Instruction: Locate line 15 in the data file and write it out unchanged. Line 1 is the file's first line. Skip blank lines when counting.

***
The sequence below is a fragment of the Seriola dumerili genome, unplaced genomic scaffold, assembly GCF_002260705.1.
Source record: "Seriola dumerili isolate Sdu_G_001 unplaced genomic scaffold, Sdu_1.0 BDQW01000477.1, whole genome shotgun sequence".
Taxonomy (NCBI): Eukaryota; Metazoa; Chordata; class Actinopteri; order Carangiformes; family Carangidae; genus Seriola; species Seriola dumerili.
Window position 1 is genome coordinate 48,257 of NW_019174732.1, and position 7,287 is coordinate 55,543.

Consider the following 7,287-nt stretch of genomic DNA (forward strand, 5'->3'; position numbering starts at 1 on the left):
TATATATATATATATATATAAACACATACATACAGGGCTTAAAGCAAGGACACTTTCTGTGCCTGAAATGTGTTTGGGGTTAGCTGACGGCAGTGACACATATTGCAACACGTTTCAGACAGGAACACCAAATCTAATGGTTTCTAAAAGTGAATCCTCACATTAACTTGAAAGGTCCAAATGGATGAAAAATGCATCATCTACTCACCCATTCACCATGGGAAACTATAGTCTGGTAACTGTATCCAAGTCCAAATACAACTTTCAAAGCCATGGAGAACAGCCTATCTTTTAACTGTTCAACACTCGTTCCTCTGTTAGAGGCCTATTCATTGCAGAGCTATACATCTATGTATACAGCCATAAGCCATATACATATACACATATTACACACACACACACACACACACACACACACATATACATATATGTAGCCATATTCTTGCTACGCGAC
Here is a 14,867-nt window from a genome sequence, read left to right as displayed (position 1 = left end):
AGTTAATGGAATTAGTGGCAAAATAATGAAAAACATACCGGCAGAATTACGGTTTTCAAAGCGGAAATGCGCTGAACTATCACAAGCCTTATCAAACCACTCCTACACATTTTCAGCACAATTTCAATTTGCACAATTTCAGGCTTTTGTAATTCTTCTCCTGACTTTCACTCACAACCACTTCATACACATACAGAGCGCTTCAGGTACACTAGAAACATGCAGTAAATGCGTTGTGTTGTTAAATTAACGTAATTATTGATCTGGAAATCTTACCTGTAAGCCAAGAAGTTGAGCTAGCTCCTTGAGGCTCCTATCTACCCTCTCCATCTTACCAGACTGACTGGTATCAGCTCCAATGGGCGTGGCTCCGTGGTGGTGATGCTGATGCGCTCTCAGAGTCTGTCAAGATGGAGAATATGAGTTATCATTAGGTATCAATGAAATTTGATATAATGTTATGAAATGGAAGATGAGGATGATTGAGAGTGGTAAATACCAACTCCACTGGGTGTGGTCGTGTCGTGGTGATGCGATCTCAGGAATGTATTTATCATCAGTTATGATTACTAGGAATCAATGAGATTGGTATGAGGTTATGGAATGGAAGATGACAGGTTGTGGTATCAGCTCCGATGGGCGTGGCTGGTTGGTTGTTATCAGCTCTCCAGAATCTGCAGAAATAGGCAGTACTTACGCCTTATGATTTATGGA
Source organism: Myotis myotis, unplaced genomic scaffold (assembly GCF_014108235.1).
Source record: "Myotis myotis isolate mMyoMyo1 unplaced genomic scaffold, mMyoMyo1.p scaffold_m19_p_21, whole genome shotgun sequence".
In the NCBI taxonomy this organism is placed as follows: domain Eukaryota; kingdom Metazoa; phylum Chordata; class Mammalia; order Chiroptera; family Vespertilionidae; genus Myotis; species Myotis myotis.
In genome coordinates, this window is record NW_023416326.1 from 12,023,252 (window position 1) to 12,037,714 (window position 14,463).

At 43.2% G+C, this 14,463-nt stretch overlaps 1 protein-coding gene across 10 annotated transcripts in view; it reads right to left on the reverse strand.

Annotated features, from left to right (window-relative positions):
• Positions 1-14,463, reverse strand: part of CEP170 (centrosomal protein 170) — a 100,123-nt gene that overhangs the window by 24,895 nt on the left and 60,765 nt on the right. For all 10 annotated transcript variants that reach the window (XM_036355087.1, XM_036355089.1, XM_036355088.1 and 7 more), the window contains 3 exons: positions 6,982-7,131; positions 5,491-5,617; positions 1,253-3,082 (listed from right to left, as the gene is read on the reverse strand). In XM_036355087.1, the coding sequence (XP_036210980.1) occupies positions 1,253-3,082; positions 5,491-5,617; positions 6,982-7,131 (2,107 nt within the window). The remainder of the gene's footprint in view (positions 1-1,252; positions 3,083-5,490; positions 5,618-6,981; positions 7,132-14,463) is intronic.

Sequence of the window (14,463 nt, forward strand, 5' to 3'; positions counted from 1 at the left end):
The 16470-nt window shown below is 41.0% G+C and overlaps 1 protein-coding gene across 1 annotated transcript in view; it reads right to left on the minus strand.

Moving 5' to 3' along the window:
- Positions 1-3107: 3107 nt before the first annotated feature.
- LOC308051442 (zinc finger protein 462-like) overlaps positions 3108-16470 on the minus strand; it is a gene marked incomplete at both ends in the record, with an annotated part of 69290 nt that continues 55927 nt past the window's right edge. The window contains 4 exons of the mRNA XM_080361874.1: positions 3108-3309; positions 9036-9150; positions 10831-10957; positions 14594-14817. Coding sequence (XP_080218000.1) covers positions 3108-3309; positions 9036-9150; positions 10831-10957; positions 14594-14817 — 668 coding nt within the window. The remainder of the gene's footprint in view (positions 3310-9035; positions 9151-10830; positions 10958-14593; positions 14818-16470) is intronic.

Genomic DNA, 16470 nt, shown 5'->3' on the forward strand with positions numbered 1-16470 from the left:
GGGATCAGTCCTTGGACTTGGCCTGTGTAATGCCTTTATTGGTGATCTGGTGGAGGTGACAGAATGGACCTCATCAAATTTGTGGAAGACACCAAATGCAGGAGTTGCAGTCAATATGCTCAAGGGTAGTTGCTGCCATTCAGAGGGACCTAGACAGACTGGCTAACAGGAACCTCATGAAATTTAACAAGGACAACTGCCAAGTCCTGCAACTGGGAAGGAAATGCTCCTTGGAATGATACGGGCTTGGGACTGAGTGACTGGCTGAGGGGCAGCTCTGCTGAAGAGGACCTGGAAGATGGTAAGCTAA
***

• Positions 1-14,463, reverse strand: part of CEP170 (centrosomal protein 170) — a 100,123-nt gene that overhangs the window by 24,895 nt on the left and 60,765 nt on the right. For all 10 annotated transcript variants that reach the window (XM_036355087.1, XM_036355089.1, XM_036355088.1 and 7 more), the window contains 3 exons: positions 6,982-7,131; positions 5,491-5,617; positions 1,253-3,082 (listed from right to left, as the gene is read on the reverse strand). In XM_036355087.1, the coding sequence (XP_036210980.1) occupies positions 1,253-3,082; positions 5,491-5,617; positions 6,982-7,131 (2,107 nt within the window). The remainder of the gene's footprint in view (positions 1-1,252; positions 3,083-5,490; positions 5,618-6,981; positions 7,132-14,463) is intronic.